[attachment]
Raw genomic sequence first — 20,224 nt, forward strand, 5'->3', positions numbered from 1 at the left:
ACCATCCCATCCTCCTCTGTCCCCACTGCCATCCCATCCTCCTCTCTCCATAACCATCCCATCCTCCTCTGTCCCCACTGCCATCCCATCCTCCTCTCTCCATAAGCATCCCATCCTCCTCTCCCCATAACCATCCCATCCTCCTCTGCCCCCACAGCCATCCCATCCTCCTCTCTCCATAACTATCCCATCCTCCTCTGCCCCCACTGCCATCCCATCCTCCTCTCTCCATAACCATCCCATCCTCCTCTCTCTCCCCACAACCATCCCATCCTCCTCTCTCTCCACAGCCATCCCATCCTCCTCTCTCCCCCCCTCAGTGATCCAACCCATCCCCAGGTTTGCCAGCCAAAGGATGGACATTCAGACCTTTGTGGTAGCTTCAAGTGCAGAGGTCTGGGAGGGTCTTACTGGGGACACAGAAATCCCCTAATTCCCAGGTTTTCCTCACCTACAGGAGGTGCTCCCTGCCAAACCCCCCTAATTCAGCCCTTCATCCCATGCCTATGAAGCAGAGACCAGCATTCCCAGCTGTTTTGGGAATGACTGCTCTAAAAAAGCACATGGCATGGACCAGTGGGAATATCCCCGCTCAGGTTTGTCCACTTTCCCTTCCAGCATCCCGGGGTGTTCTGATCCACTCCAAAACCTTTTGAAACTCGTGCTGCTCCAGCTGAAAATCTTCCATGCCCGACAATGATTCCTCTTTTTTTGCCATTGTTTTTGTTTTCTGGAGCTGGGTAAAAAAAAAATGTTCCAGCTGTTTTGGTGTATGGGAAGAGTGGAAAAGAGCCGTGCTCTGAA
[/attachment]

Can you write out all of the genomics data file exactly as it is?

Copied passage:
Raw genomic sequence first — 20,224 nt, forward strand, 5'->3', positions numbered from 1 at the left:
ACCATCCCATCCTCCTCTGTCCCCACTGCCATCCCATCCTCCTCTCTCCATAACCATCCCATCCTCCTCTGTCCCCACTGCCATCCCATCCTCCTCTCTCCATAAGCATCCCATCCTCCTCTCCCCATAACCATCCCATCCTCCTCTGCCCCCACAGCCATCCCATCCTCCTCTCTCCATAACTATCCCATCCTCCTCTGCCCCCACTGCCATCCCATCCTCCTCTCTCCATAACCATCCCATCCTCCTCTCTCTCCCCACAACCATCCCATCCTCCTCTCTCTCCACAGCCATCCCATCCTCCTCTCTCCCCCCCTCAGTGATCCAACCCATCCCCAGGTTTGCCAGCCAAAGGATGGACATTCAGACCTTTGTGGTAGCTTCAAGTGCAGAGGTCTGGGAGGGTCTTACTGGGGACACAGAAATCCCCTAATTCCCAGGTTTTCCTCACCTACAGGAGGTGCTCCCTGCCAAACCCCCCTAATTCAGCCCTTCATCCCATGCCTATGAAGCAGAGACCAGCATTCCCAGCTGTTTTGGGAATGACTGCTCTAAAAAAGCACATGGCATGGACCAGTGGGAATATCCCCGCTCAGGTTTGTCCACTTTCCCTTCCAGCATCCCGGGGTGTTCTGATCCACTCCAAAACCTTTTGAAACTCGTGCTGCTCCAGCTGAAAATCTTCCATGCCCGACAATGATTCCTCTTTTTTTGCCATTGTTTTTGTTTTCTGGAGCTGGGTAAAAAAAAAATGTTCCAGCTGTTTTGGTGTATGGGAAGAGTGGAAAAGAGCCGTGCTCTGAA